The advent of the steam generator, or boiler, transformed everyday life long before electronic innovations did, and arguably had a greater overall impact than more recent innovations such as as online commerce, social media and wireless technology. It is hard to appreciate now just how much of a game-changer it was to be able to get from place to place without either personal or animal (e.g., horse-drawn carriage) power.
On its face, the production of steam on purpose looks like a strange choice. Looking at the world the way a young child might, steam appears to be little more than an obligatory watery waste product of various processes involving heat generation, from cooking a box of pasta to warming the corridors of a building.
The best way to relate your mind to the value of properly harnessed steam is to picture what happens when something that has steam billowing from it is suddenly capped or otherwise physically prevented from emitting that steam – for example, clamping a lid tightly down on a pot of boiling water for even a second before releasing it.
The Basics and Origins of Steam Power
Steam is water vapor, or more generally, the gaseous form of the molecule. Water consists of hydrogen and oxygen atoms and has a molecular formula of H2O. Like other matter with a particular boiling point, water is able to enter the gaseous phase when it reaches that temperature (for water, 100 C, or degrees Celsius (212 F, or degrees Fahrenheit) and gets a tiny energy push so it can overcome its heat of vaporization, a sort of toll that matter usually has to pay to change between states (solid, liquid or gas).
Today, steam's most vital widespread role is in the generation of electrical power. But back in the late 1600s, it was discovered that it was easier to remove waste water from mines when it was condensed. In the process, it was discovered that the process of water condensing creates a vacuum (negative pressure in relation to whatever lies outside the area of condensation activity). This finding was eventually integrated into modern steam engines and generators.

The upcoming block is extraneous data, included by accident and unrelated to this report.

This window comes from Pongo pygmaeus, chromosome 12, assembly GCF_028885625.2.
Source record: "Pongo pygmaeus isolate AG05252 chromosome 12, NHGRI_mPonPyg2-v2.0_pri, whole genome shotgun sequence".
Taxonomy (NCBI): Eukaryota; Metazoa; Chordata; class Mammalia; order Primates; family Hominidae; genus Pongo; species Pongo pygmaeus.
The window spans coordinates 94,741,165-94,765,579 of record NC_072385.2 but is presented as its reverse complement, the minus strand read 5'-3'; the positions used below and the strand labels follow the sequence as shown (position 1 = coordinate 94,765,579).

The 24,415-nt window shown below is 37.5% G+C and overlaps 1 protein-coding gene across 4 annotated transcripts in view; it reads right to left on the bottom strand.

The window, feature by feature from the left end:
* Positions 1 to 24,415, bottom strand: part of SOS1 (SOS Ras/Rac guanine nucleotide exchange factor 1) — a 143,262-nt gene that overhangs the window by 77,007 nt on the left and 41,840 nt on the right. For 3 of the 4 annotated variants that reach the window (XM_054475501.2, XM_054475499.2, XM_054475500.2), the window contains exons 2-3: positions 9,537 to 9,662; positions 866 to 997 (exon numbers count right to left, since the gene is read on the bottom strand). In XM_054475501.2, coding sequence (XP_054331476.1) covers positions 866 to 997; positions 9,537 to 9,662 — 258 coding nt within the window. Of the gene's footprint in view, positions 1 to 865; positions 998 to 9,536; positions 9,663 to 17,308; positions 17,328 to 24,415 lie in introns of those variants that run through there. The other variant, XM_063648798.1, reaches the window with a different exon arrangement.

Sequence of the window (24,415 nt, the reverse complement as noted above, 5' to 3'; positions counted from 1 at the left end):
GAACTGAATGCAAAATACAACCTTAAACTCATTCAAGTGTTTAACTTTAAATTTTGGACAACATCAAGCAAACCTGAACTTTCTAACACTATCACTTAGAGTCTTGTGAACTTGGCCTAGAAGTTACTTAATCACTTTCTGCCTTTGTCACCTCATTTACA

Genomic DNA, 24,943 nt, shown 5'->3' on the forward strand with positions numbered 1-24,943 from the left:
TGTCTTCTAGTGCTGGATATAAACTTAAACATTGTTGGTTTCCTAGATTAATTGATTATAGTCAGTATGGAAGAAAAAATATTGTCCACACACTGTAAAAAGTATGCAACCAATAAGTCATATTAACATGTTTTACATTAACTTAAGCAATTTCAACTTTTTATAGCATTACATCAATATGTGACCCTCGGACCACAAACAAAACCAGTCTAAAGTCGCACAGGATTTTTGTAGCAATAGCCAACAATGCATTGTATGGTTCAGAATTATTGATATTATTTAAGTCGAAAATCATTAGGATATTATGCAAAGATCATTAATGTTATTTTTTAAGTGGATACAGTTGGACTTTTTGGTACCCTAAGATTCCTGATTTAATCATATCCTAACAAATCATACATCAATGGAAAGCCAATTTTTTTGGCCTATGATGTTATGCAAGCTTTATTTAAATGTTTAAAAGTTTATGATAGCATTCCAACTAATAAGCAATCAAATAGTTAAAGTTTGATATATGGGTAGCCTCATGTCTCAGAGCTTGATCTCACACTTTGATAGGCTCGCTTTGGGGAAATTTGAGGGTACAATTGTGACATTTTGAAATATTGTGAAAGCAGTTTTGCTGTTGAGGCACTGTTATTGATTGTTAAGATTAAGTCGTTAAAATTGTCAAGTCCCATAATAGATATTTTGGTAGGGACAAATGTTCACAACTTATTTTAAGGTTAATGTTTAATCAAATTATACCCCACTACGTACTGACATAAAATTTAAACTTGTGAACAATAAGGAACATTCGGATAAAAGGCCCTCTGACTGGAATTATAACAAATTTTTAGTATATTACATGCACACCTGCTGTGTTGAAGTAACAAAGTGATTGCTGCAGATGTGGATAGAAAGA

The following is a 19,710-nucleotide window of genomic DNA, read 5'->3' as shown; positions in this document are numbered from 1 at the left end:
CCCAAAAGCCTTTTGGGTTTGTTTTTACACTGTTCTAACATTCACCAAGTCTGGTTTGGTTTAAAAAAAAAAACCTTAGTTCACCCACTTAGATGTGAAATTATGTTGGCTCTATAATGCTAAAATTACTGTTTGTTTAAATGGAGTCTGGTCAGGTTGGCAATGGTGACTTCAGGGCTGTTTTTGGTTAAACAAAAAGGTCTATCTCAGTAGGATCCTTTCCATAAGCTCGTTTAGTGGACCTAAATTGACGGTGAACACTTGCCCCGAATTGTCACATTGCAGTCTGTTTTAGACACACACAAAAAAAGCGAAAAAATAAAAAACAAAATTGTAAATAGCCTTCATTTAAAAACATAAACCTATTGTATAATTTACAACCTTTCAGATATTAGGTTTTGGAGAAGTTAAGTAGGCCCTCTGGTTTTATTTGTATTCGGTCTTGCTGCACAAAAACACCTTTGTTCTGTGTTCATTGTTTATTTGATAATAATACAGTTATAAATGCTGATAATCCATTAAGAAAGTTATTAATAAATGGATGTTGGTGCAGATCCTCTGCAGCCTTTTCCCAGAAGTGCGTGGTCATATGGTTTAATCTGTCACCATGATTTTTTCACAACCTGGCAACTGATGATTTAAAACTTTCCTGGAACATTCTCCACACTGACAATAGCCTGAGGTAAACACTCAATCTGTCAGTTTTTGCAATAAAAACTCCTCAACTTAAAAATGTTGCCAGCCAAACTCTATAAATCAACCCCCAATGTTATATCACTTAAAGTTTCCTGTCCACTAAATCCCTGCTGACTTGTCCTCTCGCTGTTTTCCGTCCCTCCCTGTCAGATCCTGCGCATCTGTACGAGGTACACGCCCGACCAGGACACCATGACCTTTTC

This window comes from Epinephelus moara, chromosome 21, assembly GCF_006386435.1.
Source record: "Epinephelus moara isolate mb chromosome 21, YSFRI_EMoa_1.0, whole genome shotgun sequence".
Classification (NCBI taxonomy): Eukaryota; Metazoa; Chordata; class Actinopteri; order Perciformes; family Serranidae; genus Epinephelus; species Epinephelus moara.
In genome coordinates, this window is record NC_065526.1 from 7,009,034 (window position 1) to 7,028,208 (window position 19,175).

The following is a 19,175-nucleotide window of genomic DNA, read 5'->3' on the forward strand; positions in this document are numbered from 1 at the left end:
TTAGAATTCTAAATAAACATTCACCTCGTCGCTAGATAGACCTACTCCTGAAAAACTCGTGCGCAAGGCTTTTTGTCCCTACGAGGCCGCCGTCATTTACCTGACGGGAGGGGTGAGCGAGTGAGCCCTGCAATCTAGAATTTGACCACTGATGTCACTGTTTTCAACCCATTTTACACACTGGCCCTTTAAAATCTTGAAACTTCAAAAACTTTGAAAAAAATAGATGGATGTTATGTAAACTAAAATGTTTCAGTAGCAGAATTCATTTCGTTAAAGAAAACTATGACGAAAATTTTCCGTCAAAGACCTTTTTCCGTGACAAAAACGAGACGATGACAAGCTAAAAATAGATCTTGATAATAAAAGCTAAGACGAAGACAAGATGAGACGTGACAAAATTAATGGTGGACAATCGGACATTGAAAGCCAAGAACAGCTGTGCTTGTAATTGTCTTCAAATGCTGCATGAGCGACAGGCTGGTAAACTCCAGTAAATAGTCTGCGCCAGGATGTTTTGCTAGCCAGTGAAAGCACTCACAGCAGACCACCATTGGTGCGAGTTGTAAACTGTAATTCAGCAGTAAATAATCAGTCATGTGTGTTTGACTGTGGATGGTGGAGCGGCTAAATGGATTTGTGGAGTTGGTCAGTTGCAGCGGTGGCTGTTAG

What Do Steam Power Plants Generate?
There are various types of steam power plants, with the organization and other specific details of each depending on the ultimate purpose of the steam-generated power. In each case, steam is not the goal, but a means to a power-producing end.
Rather than simply releasing steam to the open air, with any pressure local differences quickly being ironed out owing to an unlimited air supply, it is trapped in some kind of space and its pent-up strength unleashed on human-supplied equipment.
In power plants, steam is created by the burning of fuel in a high-pressure environment – that is, a boiler. This is seen in chiefly coal-fired plants, although by the early 21st century these had come under heavy fire for both their direct polluting effects and their contribution to anthropogenic climate change. Steam is also used in nuclear power plants as well as in solar thermal power plants.
Steam Power Plant Components
Although the composition and construction of boilers can vary, their core components are largely the same and include the following:
- Firebox: This chamber is where combustion occurs, and it houses the burners and various regulatory devices.
- Burners: These inject a mixture of air and fuel (usually coal, fuel oil or natural gas) into the distribution system to optimize the blend for combustion.
- Drums: These include a lower mud drum to collect mostly solid waste and an upper steam drum to collect the steam for placement into the distribution system.
- Economizer: This device optimizes operational efficiency by preheat feedwater to a given temperature before it can enter the body of the boiler system.